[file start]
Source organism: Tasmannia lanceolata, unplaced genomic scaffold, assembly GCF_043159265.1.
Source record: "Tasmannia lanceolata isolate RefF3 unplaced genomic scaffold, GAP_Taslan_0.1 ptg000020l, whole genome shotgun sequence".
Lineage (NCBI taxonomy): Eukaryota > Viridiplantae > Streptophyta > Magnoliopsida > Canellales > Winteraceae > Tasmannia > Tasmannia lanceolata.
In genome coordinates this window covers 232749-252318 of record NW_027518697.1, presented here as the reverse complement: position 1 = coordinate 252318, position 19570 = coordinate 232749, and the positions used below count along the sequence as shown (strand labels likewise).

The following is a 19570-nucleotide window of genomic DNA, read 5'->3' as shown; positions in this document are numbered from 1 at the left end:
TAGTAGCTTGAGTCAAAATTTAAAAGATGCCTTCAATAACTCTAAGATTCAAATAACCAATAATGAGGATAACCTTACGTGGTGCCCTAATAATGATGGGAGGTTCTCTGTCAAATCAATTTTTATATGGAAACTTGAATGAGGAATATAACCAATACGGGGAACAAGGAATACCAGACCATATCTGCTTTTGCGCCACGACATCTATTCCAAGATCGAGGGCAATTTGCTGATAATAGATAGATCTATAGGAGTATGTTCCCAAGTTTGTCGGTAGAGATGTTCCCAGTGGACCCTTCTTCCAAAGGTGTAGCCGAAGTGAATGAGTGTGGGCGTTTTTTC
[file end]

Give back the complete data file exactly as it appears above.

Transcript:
Source organism: Tasmannia lanceolata, unplaced genomic scaffold, assembly GCF_043159265.1.
Source record: "Tasmannia lanceolata isolate RefF3 unplaced genomic scaffold, GAP_Taslan_0.1 ptg000020l, whole genome shotgun sequence".
Lineage (NCBI taxonomy): Eukaryota > Viridiplantae > Streptophyta > Magnoliopsida > Canellales > Winteraceae > Tasmannia > Tasmannia lanceolata.
In genome coordinates this window covers 232749-252318 of record NW_027518697.1, presented here as the reverse complement: position 1 = coordinate 252318, position 19570 = coordinate 232749, and the positions used below count along the sequence as shown (strand labels likewise).

The following is a 19570-nucleotide window of genomic DNA, read 5'->3' as shown; positions in this document are numbered from 1 at the left end:
TAGTAGCTTGAGTCAAAATTTAAAAGATGCCTTCAATAACTCTAAGATTCAAATAACCAATAATGAGGATAACCTTACGTGGTGCCCTAATAATGATGGGAGGTTCTCTGTCAAATCAATTTTTATATGGAAACTTGAATGAGGAATATAACCAATACGGGGAACAAGGAATACCAGACCATATCTGCTTTTGCGCCACGACATCTATTCCAAGATCGAGGGCAATTTGCTGATAATAGATAGATCTATAGGAGTATGTTCCCAAGTTTGTCGGTAGAGATGTTCCCAGTGGACCCTTCTTCCAAAGGTGTAGCCGAAGTGAATGAGTGTGGGCGTTTTTTC